Rune Raiders in Review – When Rogue-Like Meets Strategy
When I first saw Rune Raiders I had a feeling it would be something different, and it turns out it really is. You’ll find it often referred to as a RPG, but it’s a slick little strategy game that might best be described as Fire Emblem for the iPhone, and that’s not even a good analogy. Suffice it to say that if you like the atmosphere of a dungeon crawl, the need to think instead of simply slash your way to victory, and game design that doesn’t fit the standard mold, Rune Raiders is a good choice for you.
There might be a grand, sweeping story to tie this all together, but to be honest I started the game long enough ago I don’t remember if there is. Each mission does have a basic goal as defined by a scroll left at the beginning of the level, but I think that’s mostly meant to be silly more than anything. Rune Raiders is basically a series of loosely tied together episodes that can be enjoyed independently but are connected via the characters you use and level up throughout them. At the beginning of each mission you can select up to 6 characters to take on the journey, but each character costs a fee that must be paid every time you use them.
Leveling up a character is permanent, and can be accomplished either by finding an upgrade arrow somewhere on the level or by tapping on the character once you’ve added it to your party and choosing upgrade. Thankfully an upgraded character doesn’t cost more money to use. Along the way you’ll have opportunity to collect gold, which you can do by walking over it with one of the characters or by tapping on it. You’ll also find healing options which are activated by walkovers or by dragging them onto the needy party. If a character should happen to get killed, you can tap on their bones to resurrect them, which costs the same price as initially hiring them. As long as you have money this is an option.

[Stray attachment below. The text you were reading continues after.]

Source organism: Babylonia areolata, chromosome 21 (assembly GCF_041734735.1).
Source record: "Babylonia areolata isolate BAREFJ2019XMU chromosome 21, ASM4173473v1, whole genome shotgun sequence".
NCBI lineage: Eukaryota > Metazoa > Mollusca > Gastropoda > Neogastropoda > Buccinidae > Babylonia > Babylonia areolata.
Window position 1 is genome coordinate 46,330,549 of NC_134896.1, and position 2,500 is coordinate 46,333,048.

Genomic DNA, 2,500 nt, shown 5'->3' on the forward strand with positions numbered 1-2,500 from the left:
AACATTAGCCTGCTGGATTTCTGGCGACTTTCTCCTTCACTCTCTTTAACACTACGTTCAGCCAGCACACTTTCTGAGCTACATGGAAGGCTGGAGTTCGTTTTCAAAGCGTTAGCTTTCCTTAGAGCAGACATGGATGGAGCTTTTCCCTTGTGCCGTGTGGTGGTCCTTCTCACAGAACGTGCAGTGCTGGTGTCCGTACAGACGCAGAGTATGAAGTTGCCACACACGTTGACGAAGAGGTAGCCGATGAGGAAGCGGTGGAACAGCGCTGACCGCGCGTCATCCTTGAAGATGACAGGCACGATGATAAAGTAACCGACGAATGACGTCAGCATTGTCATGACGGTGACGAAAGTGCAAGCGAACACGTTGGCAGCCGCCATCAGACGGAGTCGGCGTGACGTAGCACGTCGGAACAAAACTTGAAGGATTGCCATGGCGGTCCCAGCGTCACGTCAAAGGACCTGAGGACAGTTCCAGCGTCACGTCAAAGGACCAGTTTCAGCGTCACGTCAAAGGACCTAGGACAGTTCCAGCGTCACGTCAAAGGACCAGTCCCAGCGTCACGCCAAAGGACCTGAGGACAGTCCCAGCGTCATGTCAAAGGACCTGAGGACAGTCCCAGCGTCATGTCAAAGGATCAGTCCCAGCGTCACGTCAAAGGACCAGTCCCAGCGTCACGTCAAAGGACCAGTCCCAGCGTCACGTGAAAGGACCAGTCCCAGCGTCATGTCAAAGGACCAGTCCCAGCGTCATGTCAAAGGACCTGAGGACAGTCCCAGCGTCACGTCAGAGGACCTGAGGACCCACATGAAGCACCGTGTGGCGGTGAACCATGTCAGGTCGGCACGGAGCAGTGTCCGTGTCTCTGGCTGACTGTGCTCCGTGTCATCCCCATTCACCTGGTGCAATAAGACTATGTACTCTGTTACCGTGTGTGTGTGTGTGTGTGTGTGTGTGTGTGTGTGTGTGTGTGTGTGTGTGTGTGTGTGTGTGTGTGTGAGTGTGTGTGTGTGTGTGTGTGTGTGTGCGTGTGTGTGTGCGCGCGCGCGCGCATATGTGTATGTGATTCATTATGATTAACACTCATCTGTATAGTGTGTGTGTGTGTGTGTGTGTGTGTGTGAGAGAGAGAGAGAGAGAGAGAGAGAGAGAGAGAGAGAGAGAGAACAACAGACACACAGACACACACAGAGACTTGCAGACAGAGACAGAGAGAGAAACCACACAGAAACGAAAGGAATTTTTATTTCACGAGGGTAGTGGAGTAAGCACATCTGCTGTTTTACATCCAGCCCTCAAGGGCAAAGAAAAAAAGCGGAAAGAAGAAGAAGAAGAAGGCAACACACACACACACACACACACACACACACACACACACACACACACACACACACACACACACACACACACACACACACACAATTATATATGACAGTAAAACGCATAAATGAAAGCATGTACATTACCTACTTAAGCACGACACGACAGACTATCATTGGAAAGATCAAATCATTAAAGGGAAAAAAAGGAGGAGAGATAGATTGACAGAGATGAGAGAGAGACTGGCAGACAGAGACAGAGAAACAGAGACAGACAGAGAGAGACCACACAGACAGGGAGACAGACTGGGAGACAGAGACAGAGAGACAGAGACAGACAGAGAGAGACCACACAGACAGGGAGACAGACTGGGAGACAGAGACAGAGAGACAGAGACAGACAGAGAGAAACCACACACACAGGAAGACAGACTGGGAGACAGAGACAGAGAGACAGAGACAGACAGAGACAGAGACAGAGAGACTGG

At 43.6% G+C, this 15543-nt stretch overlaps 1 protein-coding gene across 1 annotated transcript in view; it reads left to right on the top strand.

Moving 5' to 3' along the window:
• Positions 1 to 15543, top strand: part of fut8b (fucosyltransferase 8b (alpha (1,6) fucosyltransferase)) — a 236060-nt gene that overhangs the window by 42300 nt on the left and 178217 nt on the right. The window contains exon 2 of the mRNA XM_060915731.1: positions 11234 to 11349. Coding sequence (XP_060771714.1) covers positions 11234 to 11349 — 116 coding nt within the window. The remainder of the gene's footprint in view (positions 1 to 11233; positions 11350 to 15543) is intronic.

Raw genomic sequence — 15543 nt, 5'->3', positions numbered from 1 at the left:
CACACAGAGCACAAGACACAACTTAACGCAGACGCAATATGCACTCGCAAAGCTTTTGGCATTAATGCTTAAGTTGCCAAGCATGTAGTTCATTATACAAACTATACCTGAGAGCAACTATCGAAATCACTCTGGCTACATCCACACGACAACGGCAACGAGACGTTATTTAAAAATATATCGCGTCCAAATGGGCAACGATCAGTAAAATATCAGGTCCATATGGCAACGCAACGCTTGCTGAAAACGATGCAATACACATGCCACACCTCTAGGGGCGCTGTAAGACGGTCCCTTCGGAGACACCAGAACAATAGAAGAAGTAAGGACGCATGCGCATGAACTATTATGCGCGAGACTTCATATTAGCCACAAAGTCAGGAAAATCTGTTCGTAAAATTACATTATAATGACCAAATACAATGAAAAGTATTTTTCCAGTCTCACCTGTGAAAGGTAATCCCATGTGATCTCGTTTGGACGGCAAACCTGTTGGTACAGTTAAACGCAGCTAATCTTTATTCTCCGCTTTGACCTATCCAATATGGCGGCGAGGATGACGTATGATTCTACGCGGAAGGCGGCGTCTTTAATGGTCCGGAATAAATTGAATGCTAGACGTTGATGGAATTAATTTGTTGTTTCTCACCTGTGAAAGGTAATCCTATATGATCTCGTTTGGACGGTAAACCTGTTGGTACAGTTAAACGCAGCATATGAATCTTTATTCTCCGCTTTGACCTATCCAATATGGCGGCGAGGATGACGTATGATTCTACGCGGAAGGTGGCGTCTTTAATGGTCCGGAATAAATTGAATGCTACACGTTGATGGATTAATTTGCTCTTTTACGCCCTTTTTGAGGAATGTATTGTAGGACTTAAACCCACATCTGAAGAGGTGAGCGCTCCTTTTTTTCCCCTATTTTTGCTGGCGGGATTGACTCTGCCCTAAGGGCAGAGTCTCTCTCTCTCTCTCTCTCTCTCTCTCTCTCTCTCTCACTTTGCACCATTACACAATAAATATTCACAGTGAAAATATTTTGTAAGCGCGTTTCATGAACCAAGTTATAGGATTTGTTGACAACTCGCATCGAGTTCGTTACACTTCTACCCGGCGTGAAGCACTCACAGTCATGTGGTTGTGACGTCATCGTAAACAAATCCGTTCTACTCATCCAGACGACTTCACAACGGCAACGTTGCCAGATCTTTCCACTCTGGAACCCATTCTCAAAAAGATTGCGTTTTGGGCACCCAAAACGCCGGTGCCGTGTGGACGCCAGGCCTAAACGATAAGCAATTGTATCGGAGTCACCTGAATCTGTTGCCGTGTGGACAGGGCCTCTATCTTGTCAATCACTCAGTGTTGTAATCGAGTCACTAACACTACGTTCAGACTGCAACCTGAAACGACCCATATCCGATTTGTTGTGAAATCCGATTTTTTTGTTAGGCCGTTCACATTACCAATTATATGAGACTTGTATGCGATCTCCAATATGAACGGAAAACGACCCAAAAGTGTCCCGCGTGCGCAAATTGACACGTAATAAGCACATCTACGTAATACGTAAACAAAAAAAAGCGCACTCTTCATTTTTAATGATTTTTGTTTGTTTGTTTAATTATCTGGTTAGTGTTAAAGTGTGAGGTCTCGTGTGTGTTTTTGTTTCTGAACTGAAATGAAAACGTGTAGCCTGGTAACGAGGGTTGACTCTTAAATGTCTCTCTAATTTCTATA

A turn is one of the following: moving the whole group one square left, right or up, or dragging one character anywhere on the screen they are allowed to move. Once you’ve moved anyone that can attack will, and then you repeat. You can resurrect as many characters as you like without wasting a move, and you can also collect gold and potions freely as long as you use the tap or drag methods. At the completion of each level you are told how many moves it took, how many deaths you incurred and what your bonus value is. You also get a star ranking, though I’m not sure how it determines the number of stars or the bonus. There are a few Game Center achievements to earn, but it’s more likely the act of trying to earn three stars or the desire to beat the game on the difficult setting that will keep you coming back. There’s also a survival mode if you like random encounters.
While I don’t necessarily care for ultra stylized visuals, I do like games that look different, and Rune Raiders fits that bill as well. Everything is tile based and the characters are not scaled to fit completely on the tiles, so you basically get little more than a bust. It’s fun to watch them move, but even more entertaining to watch everyone attack. Even though you know you’re getting beaten on, some of the monsters’ attacks are really cool. The sound effects simply enhance the action and help make combat a joy. The music, on the other hand, is pretty generic adventure fare, and gets old about the third time through.
There was a time when I actually enjoyed detailed, choice-laden strategy games. These days, I’m perfectly content with simple mechanics that still make me ponder my decisions, and that’s exactly what Rune Raiders provides. I wasn’t particularly thrilled with the endless Survival mode, but the campaigns are great, and hopefully by the time I get them all complete there will be some more for me to take on. Otherwise, I’ll just try bumping the game up to Hard mode and see how often I can get killed!
|Reviewed Ver:||Min OS Req:||3.0|